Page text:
Interview: Ray Abeywardena

How is the dollar trading board expected to contribute to the CSE’s trade volumes?

RAY ABEYWARDENA: The proposed multi-currency board (MCB) has the potential to add a valuable dimension to the CSE, helping us to improve our market size, increase the number of listings and market liquidity. We are particularly keen to pitch the MCB as an alternative listing option to companies across South Asia that may have faced challenges in raising capital. Listing and raising capital in a foreign currency is also set to be an attractive proposition for local companies. The MCB will play a vital role in attracting large companies whose listing would have quite an impact in terms of market size and liquidity, and aid us in our bid to achieve emerging market status. We expect this process to have a positive effect in terms of foreign exchange earnings for the country, as the MCB will create new avenues for foreign investors and local entities to operate within a foreign-exchange denominated market.

What is your assessment of the progress of the CSE’s demutualisation to date?

ABEYWARDENA: The groundwork of the demutualisation process is nearing completion and we are awaiting the proposed new Securities and Exchange Commission Act and the demutualisation plan to be presented to Parliament. The modality of demutualisation will gain further clarity once both bills are passed by Parliament, marking what would be the first significant step in the entire process. We now have a renewed focus on commercialisation due to the impending demutualisation, which will help us achieve our ambitious growth plans.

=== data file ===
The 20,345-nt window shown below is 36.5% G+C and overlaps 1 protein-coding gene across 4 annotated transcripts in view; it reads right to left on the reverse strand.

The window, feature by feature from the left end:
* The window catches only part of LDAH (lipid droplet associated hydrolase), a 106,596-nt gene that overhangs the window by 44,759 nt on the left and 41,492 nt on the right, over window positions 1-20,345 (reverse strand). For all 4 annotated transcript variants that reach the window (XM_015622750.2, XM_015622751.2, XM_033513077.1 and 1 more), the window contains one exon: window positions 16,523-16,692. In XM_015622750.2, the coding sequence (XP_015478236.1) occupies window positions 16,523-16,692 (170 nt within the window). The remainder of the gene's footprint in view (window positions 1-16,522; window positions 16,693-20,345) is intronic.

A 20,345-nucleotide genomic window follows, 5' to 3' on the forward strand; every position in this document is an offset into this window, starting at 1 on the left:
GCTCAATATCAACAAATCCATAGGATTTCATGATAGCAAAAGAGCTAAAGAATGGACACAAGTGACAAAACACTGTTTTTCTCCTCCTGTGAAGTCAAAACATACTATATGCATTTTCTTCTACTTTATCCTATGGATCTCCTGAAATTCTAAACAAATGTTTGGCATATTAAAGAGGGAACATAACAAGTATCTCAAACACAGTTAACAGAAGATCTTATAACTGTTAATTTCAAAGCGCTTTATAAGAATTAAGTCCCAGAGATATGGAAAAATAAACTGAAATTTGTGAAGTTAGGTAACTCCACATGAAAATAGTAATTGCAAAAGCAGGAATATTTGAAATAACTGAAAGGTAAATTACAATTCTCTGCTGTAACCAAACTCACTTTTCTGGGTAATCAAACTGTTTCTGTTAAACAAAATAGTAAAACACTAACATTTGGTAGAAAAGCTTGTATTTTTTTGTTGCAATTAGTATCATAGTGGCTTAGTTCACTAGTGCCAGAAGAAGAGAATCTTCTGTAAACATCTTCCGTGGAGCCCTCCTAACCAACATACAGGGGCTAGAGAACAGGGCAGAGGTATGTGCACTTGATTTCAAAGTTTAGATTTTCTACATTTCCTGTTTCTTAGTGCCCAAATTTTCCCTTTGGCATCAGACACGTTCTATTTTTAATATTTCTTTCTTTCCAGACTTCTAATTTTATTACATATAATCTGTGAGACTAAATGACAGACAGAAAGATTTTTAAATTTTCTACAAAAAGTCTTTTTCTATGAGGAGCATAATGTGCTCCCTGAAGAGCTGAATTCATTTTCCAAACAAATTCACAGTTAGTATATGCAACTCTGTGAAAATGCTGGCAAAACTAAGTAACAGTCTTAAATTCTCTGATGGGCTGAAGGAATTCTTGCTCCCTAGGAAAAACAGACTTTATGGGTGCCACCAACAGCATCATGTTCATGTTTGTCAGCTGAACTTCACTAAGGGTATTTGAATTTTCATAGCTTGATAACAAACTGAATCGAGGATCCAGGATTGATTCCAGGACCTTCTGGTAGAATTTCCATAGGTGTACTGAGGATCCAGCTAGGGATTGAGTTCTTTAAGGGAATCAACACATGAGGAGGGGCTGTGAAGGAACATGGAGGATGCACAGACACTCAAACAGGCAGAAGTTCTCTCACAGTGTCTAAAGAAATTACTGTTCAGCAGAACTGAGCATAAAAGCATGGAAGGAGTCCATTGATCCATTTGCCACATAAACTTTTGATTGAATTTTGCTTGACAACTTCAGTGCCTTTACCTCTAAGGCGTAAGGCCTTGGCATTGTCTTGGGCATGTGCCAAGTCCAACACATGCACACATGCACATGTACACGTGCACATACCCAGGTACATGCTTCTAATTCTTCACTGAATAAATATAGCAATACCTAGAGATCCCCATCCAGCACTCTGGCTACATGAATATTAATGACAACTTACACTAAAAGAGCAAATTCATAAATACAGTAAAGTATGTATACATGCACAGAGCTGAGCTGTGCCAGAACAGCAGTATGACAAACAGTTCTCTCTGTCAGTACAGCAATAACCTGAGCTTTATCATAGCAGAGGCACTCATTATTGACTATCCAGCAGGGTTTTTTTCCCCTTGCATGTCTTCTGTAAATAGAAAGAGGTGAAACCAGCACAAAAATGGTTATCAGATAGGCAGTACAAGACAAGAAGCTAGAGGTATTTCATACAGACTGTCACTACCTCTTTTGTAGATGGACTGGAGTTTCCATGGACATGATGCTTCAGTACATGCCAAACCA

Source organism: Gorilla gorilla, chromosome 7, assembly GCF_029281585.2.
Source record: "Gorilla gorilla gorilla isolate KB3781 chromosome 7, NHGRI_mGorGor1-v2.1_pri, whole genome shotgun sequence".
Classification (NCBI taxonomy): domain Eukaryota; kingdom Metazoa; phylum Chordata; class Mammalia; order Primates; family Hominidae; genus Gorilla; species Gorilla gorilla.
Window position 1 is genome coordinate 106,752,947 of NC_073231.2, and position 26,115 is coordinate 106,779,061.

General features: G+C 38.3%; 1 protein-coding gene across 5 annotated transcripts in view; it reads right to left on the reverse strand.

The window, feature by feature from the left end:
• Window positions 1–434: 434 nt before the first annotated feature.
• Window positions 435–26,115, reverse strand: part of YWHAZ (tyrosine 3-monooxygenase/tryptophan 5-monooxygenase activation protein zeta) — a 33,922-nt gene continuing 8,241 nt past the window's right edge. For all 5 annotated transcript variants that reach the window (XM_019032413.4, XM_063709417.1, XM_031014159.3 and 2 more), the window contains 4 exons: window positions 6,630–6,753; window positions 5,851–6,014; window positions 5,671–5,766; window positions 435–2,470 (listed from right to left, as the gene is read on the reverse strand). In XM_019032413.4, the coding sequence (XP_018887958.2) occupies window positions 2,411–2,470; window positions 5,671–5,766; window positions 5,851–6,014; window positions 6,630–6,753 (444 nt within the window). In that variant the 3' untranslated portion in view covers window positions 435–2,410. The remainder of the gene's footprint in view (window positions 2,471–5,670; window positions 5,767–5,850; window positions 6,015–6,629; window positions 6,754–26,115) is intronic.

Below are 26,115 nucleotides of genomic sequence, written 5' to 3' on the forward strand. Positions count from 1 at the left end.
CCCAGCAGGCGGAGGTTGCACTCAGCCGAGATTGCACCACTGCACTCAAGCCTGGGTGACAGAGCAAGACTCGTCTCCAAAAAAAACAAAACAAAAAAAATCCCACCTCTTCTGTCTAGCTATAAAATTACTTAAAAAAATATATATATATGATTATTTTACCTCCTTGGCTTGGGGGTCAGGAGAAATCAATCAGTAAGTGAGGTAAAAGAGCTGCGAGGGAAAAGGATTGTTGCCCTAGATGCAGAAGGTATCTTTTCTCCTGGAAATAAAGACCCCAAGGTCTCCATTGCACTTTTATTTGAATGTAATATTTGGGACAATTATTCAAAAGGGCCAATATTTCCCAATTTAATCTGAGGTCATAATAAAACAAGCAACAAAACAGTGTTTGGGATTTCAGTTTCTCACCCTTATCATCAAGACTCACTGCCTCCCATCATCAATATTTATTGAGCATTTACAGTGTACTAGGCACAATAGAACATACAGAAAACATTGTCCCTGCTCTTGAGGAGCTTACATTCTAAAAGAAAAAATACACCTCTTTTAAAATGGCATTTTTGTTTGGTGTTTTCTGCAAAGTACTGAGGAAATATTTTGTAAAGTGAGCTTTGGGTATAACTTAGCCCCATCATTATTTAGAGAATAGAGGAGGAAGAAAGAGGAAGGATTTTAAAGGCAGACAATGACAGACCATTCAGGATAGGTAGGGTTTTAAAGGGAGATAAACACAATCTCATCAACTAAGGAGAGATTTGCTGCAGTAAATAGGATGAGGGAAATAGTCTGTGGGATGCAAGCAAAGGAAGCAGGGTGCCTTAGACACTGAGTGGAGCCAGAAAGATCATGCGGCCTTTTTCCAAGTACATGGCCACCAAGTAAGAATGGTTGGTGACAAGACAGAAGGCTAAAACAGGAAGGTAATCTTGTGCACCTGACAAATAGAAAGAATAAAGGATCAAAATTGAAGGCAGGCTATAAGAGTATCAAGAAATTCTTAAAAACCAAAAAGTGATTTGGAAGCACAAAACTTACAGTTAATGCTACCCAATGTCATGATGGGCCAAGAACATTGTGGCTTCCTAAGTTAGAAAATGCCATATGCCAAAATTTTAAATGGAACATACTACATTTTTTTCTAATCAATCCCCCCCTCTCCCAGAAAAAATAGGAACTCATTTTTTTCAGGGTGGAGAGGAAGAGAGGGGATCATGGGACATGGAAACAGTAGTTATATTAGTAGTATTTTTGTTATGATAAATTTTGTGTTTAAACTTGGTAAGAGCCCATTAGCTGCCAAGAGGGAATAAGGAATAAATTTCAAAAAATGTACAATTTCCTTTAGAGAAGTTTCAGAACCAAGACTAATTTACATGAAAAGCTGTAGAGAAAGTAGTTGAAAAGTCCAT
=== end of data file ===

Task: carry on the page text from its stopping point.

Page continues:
The process would result in broadening ownership by including a strategic partner and changing the governance structure. This will realign the CSE’s strategic orientation further. We have already embarked on a programme to diversify and rebalance revenue streams, and we will then put greater emphasis on commercialisation and financial performance as we progress.

Where do you see room for new product offerings to drive the growth of small and medium-sized enterprises (SMEs) in Sri Lanka?

ABEYWARDENA: SMEs are widely acknowledged as being the backbone of the Sri Lankan economy, and they make a substantial contribution to GDP and employment. The Diri Savi Board has over the years enabled SMEs to raise capital through a relaxed listing framework. However, the CSE has proposed a dedicated SME platform, which will be implemented with the intention of fulfilling a gap in the value chain. We can now be of service to private equity investors, providing a route for start-ups to grow and mature. An SME Board was launched in January 2018 and will strengthen access to finance through non-traditional means.

We are mindful of the unique nature of SMEs, and our listing rules for the SME Board have been drafted with a strong focus on creating regulations for attracting issuers that vary in scale, profitability and value recognition. In addition to increasing access to capital, this new listing platform will offer SMEs the opportunity to build credibility through respected and balanced governance standards, while also enhancing their visibility and attracting key strategic investors. The proposed SME Board therefore has the potential to positively impact Sri Lankan SMEs and will offer a new and compelling avenue for them to grow.

What role will the CSE play in facilitating the growth and success of the public sector?

ABEYWARDENA: Use of the capital market has often been pinpointed as a means of achieving public sector development, particularly for state-owned entities (SOEs) – helping drive economic efficiency and reform. SOE listings do not necessarily have to be driven by the need to raise extra capital; they can also be used to help drive firms in new directions, where they have the ability to focus on creating value through a commercially centred operation that is accountable and transparent.